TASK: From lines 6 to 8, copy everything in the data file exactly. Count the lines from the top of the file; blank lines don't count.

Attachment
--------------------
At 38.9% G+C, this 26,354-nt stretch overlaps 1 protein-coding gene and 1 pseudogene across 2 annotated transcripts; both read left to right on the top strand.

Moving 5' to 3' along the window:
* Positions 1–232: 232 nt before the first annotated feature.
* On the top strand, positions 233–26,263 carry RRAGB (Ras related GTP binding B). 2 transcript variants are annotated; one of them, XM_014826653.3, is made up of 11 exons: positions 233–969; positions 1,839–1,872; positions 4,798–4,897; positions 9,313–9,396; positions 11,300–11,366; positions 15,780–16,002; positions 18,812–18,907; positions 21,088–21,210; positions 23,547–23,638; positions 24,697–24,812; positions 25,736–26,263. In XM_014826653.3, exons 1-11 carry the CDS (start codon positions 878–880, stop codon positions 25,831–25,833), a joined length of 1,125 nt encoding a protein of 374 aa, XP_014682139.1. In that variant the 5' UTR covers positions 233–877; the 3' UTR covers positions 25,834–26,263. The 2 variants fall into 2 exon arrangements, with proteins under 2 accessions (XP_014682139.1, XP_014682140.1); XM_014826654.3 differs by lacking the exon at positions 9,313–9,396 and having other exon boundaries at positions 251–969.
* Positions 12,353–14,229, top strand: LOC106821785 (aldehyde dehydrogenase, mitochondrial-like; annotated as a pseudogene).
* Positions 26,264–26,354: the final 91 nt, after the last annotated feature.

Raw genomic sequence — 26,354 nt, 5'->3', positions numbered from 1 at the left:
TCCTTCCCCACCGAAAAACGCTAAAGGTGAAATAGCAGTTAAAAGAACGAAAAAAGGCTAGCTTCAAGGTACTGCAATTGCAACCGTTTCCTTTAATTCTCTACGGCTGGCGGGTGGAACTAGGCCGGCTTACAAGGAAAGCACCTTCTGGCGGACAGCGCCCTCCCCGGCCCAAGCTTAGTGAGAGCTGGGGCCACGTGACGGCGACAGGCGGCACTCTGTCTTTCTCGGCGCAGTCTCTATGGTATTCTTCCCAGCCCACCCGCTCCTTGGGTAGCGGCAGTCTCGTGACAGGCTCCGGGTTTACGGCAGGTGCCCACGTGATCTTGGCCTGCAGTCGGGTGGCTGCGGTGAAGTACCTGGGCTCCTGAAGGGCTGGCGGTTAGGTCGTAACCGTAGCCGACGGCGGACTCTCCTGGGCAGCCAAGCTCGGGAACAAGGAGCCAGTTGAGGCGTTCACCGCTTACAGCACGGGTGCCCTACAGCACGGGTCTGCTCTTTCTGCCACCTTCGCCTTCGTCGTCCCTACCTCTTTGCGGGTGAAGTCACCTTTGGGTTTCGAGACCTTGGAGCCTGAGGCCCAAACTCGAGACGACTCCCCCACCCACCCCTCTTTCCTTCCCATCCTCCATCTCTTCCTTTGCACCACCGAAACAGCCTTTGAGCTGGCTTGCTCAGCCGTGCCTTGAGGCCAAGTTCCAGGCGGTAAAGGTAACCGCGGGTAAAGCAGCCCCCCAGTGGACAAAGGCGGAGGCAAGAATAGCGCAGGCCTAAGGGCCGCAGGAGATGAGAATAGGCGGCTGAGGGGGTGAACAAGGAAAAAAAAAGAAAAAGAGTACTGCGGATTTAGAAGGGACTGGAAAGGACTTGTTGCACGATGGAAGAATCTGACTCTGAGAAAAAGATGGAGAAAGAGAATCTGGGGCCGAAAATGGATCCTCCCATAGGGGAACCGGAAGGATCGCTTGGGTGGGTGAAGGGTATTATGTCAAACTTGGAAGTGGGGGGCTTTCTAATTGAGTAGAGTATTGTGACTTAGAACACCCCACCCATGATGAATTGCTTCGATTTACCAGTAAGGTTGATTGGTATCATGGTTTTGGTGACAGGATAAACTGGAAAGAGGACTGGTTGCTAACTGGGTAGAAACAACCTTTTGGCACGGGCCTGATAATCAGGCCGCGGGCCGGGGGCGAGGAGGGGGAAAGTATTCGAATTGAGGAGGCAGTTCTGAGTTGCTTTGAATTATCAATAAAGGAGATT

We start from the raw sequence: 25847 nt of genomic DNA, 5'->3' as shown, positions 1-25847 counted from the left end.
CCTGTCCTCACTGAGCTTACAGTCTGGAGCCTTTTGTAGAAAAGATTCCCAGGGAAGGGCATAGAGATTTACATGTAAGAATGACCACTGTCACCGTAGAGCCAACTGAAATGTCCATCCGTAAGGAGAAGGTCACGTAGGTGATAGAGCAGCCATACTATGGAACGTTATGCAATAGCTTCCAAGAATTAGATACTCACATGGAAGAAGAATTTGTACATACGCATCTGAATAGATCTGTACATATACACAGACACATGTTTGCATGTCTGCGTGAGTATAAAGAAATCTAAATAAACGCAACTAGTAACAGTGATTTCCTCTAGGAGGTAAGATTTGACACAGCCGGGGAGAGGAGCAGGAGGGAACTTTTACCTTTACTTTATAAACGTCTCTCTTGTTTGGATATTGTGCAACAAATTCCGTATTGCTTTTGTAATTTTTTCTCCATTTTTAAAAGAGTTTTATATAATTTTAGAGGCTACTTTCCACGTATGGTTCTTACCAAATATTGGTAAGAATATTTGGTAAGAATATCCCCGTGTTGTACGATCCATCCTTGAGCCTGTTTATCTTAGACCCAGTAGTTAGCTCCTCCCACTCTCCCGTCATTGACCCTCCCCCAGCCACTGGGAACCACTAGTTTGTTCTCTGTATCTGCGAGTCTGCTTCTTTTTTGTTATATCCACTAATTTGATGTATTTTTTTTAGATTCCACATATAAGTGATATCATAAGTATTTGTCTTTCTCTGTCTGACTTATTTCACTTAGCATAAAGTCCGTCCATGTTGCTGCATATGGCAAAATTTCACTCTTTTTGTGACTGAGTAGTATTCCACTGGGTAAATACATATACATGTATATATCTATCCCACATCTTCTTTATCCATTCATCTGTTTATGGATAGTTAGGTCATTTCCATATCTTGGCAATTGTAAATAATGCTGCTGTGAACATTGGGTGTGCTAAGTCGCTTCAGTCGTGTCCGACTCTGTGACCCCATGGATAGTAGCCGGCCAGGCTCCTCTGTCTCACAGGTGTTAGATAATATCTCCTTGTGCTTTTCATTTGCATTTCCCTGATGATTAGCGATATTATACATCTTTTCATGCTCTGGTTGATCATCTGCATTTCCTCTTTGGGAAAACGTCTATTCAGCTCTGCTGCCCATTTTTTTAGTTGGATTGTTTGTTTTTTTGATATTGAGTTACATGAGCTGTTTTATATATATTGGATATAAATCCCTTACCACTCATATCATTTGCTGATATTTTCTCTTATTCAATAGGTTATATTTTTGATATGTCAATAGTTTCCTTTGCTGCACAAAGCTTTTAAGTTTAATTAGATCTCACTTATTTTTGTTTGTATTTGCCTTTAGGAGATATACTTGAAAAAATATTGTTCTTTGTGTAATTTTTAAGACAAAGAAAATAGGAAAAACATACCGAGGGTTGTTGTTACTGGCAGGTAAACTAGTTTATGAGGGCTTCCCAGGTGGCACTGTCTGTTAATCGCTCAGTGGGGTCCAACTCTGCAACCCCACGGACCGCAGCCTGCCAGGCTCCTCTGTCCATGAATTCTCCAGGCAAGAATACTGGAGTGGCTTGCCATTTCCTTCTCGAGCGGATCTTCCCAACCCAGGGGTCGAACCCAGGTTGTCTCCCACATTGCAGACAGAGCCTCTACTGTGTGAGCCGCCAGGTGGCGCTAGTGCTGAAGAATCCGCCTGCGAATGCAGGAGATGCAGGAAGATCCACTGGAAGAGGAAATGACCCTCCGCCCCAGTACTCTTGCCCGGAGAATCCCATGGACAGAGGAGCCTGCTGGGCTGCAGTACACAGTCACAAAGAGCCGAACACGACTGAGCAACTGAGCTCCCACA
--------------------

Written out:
* Positions 26,264–26,354: the final 91 nt, after the last annotated feature.

Raw genomic sequence — 26,354 nt, 5'->3', positions numbered from 1 at the left:
TCCTTCCCCACCGAAAAACGCTAAAGGTGAAATAGCAGTTAAAAGAACGAAAAAAGGCTAGCTTCAAGGTACTGCAATTGCAACCGTTTCCTTTAATTCTCTACGGCTGGCGGGTGGAACTAGGCCGGCTTACAAGGAAAGCACCTTCTGGCGGACAGCGCCCTCCCCGGCCCAAGCTTAGTGAGAGCTGGGGCCACGTGACGGCGACAGGCGGCACTCTGTCTTTCTCGGCGCAGTCTCTATGGTATTCTTCCCAGCCCACCCGCTCCTTGGGTAGCGGCAGTCTCGTGACAGGCTCCGGGTTTACGGCAGGTGCCCACGTGATCTTGGCCTGCAGTCGGGTGGCTGCGGTGAAGTACCTGGGCTCCTGAAGGGCTGGCGGTTAGGTCGTAACCGTAGCCGACGGCGGACTCTCCTGGGCAGCCAAGCTCGGGAACAAGGAGCCAGTTGAGGCGTTCACCGCTTACAGCACGGGTGCCCTACAGCACGGGTCTGCTCTTTCTGCCACCTTCGCCTTCGTCGTCCCTACCTCTTTGCGGGTGAAGTCACCTTTGGGTTTCGAGACCTTGGAGCCTGAGGCCCAAACTCGAGACGACTCCCCCACCCACCCCTCTTTCCTTCCCATCCTCCATCTCTTCCTTTGCACCACCGAAACAGCCTTTGAGCTGGCTTGCTCAGCCGTGCCTTGAGGCCAAGTTCCAGGCGGTAAAGGTAACCGCGGGTAAAGCAGCCCCCCAGTGGACAAAGGCGGAGGCAAGAATAGCGCAGGCCTAAGGGCCGCAGGAGATGAGAATAGGCGGCTGAGGGGGTGAACAAGGAAAAAAAAAGAAAAAGAGTACTGCGGATTTAGAAGGGACTGGAAAGGACTTGTTGCACGATGGAAGAATCTGACTCTGAGAAAAAGATGGAGAAAGAGAATCTGGGGCCGAAAATGGATCCTCCCATAGGGGAACCGGAAGGATCGCTTGGGTGGGTGAAGGGTATTATGTCAAACTTGGAAGTGGGGGGCTTTCTAATTGAGTAGAGTATTGTGACTTAGAACACCCCACCCATGATGAATTGCTTCGATTTACCAGTAAGGTTGATTGGTATCATGGTTTTGGTGACAGGATAAACTGGAAAGAGGACTGGTTGCTAACTGGGTAGAAACAACCTTTTGGCACGGGCCTGATAATCAGGCCGCGGGCCGGGGGCGAGGAGGGGGAAAGTATTCGAATTGAGGAGGCAGTTCTGAGTTGCTTTGAATTATCAATAAAGGAGATT